Why Procrastination Sucks and How to Stop It
“I’m going to write a novel.”
“I’m going to school to be an engineer.”
“I’m going to ask my dream girl out.”
While I have no intentions of writing a novel (I write ads all day), becoming an engineer (I have a hard time putting together simple math problems), or asking a girl out any time soon (my girlfriend would kill me), the above quotes are all things I’ve heard friends and acquaintances say over the years that they never actually did. I know guys who talk about accomplishing this and that, but who end up scrapping everything and spending their time playing video games and getting high. I’m sure you do as well.
What do you think about guys like this? Do they strike you as sort of pathetic? Do you wonder why they never actually do what they say they’re going to do? I, for one, lose respect for serial procrastinators, for guys that dream but don’t “do.”
Accomplishment is a confident booster. Realizing your dreams and succeeding at something is a great way to lift up your spirits. You can actually look at yourself in the mirror and think “Damn, I’m kind of badass on occasion.” Procrastination is a confidence killer. If you set out to do something and never actually do it, do you feel good about yourself? If you constantly make goals for yourself and fail to meet them, do you feel like a success?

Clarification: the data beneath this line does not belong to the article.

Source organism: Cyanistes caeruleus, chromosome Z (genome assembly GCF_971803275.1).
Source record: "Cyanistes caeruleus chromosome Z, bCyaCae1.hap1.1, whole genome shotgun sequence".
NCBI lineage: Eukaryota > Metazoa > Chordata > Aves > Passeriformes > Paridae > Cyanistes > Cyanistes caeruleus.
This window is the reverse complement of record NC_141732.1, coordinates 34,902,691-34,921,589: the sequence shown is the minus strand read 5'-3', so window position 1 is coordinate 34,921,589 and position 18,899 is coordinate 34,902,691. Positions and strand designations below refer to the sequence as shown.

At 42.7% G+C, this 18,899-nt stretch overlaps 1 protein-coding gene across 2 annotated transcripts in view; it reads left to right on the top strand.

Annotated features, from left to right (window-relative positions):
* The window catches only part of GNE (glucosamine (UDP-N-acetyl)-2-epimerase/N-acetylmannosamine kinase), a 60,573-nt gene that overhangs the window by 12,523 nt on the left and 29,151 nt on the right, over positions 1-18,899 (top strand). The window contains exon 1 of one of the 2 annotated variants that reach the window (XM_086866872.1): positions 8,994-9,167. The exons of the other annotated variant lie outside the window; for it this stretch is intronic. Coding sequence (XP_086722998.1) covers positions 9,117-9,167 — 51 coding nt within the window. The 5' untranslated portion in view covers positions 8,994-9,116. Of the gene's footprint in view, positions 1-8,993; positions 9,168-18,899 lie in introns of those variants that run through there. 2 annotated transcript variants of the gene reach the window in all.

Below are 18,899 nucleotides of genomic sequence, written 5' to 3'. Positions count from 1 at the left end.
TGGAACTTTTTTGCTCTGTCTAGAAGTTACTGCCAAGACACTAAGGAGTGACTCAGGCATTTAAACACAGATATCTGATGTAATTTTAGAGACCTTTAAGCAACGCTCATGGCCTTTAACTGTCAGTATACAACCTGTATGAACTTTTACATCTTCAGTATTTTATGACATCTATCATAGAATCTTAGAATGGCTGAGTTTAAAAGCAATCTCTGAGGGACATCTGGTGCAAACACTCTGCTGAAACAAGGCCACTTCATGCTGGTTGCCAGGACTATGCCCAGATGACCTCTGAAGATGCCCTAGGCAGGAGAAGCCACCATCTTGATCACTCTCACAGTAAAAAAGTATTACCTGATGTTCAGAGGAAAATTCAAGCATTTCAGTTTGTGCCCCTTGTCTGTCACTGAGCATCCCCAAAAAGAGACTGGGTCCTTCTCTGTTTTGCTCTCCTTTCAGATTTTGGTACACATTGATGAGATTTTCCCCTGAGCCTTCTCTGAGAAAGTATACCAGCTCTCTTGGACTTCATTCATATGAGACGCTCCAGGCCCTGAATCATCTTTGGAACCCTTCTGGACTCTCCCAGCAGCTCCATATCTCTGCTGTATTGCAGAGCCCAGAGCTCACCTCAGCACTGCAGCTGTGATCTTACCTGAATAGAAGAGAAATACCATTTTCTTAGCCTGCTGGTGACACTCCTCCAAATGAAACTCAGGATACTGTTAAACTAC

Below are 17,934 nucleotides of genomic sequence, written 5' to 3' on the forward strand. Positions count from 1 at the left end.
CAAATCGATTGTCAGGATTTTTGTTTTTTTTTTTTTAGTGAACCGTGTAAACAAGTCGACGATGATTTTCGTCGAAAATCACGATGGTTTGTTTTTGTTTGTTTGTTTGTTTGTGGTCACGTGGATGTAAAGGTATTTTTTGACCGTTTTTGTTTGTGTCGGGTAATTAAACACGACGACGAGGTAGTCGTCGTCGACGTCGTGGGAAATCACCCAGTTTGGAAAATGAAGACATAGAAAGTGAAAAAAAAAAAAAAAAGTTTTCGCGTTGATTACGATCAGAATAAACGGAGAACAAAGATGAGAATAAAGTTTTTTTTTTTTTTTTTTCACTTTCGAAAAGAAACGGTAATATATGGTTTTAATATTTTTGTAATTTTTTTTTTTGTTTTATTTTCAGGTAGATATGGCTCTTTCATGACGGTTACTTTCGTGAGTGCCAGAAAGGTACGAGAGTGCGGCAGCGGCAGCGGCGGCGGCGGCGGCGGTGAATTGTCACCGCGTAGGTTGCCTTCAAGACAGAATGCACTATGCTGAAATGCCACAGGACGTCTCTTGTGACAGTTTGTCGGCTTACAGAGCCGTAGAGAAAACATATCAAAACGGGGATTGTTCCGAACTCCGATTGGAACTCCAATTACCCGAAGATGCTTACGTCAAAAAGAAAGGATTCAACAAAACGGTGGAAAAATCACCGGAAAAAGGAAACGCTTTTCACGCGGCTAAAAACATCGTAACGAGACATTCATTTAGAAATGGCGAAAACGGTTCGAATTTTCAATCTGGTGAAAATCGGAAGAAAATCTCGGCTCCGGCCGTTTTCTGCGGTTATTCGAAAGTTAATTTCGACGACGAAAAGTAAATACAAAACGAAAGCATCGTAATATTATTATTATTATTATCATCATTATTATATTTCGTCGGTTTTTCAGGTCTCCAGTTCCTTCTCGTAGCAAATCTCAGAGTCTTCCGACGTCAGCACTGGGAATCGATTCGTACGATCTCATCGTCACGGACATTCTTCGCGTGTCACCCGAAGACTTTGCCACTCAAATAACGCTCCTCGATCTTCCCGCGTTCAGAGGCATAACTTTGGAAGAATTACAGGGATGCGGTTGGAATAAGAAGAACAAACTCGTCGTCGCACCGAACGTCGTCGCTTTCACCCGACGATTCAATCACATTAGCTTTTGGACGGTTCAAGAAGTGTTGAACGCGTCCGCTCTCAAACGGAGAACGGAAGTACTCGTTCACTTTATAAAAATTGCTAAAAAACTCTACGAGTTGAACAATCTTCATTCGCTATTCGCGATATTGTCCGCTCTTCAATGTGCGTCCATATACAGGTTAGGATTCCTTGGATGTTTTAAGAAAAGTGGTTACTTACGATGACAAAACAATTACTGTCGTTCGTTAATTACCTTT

Unless your goal in life is to be the biggest procrastinator on the planet and look like a complete and utter failure, procrastination is something to be avoided.
How do you avoid becoming a serial procrastinator? Start off by setting goals you can actually accomplish. If you’re 4-foot-10 and haven’t shot a three-pointer in your life, setting a goal to become a pro basketball player isn’t the best idea. Accomplish the impossible is possible on occasion, but it’s best to pursue goals that are within the realm of possibility.
The next step in procrastination cleansing is to actually make steps toward the goal you have in mind. Want to get fit? Stop talking about working out and eating better and start doing it. Join a gym, buy less Double Stuf Oreos, etc. And keep at it. Avoid taking extended breaks from pursuing your goal. It’s still procrastinating if you only go to the gym once a month. That’s not making progress.
Another key in putting an end to procrastination is to limit the amount of goals you’re pursuing. You may want to run a marathon, climb a mountain, read the collected works of Shakespeare, and learn how to make great chili, but it might be too much to pursue at once if you don’t own sneakers, are afraid of heights, can’t understand Early Modern English, and can’t boil water. You can accomplish many goals, but stick to an amount that’s reasonable.
I told my girlfriend I’d start cooking dinner regularly months ago and so far have made us wraps once. I’m going to whip up some sweet freaking lentil soup tonight. She’ll be happy and I’ll feel better. I suggest you start pursuing your goals now and stop putting them off. You can only take your girlfriend out for Chinese so many times.
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About John Brhel John Brhel is a freelance writer from upstate New York that enjoys picking apart life's idiosyncrasies and listening to Huey Lewis & the News.